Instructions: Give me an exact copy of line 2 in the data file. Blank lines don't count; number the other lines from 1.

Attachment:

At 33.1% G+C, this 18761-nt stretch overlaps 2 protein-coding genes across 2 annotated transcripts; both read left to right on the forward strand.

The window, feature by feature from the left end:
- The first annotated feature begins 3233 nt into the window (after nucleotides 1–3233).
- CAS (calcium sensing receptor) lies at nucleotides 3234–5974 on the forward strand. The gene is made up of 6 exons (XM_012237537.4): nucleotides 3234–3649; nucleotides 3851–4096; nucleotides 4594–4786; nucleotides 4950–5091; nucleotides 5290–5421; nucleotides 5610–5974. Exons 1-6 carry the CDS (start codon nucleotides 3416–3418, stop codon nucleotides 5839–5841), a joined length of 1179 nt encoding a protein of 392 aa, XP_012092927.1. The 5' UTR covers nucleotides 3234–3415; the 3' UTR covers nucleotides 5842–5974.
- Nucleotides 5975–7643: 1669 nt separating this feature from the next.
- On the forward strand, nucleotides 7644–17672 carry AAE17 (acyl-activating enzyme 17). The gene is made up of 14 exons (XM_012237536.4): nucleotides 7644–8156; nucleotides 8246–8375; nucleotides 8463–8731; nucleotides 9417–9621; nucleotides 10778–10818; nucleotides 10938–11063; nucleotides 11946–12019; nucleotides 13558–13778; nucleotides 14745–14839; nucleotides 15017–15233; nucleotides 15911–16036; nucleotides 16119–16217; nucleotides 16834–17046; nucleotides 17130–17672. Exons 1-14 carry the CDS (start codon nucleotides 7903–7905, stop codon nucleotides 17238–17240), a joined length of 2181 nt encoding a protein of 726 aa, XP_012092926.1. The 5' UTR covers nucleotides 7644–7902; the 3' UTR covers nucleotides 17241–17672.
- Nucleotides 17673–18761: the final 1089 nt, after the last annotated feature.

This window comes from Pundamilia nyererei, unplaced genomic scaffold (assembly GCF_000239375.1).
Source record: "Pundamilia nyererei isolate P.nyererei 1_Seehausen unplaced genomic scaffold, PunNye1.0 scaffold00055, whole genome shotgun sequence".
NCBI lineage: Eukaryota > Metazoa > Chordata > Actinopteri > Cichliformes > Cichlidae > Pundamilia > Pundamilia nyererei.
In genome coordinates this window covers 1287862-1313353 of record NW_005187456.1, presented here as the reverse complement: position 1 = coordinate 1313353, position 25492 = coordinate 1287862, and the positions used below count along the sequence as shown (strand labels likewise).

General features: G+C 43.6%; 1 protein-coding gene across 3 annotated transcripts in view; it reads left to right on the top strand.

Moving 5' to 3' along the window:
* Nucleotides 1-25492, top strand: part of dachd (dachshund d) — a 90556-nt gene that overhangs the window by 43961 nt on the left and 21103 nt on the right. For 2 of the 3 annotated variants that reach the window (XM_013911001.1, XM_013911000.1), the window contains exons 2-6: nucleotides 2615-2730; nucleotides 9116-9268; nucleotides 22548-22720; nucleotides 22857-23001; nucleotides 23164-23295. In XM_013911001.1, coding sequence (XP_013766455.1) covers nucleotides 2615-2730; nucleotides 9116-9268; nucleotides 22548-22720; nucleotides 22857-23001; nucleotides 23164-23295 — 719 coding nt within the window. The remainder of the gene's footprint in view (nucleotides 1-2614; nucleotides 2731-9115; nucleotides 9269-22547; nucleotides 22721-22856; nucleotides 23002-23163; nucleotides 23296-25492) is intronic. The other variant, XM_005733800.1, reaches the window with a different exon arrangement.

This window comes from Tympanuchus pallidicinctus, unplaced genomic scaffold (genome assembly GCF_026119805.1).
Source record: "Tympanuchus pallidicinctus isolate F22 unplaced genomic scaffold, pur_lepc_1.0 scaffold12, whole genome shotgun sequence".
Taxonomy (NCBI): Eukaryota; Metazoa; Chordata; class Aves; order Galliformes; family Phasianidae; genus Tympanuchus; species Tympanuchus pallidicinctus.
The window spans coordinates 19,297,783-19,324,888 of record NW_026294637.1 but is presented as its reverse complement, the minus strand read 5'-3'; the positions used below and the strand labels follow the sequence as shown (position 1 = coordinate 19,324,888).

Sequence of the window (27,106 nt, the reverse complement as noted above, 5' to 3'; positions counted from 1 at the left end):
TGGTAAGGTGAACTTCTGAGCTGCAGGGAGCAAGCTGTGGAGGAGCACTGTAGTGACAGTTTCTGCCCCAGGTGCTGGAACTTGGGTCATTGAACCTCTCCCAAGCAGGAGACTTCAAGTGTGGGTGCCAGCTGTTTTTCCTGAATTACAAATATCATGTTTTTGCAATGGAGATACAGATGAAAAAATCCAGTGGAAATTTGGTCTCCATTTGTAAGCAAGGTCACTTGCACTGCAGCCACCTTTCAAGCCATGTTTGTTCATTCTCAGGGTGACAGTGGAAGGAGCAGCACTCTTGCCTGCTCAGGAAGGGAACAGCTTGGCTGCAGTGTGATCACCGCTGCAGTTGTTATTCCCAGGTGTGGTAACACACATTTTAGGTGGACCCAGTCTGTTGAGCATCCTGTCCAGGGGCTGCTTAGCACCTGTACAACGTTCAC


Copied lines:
The window, feature by feature from the left end: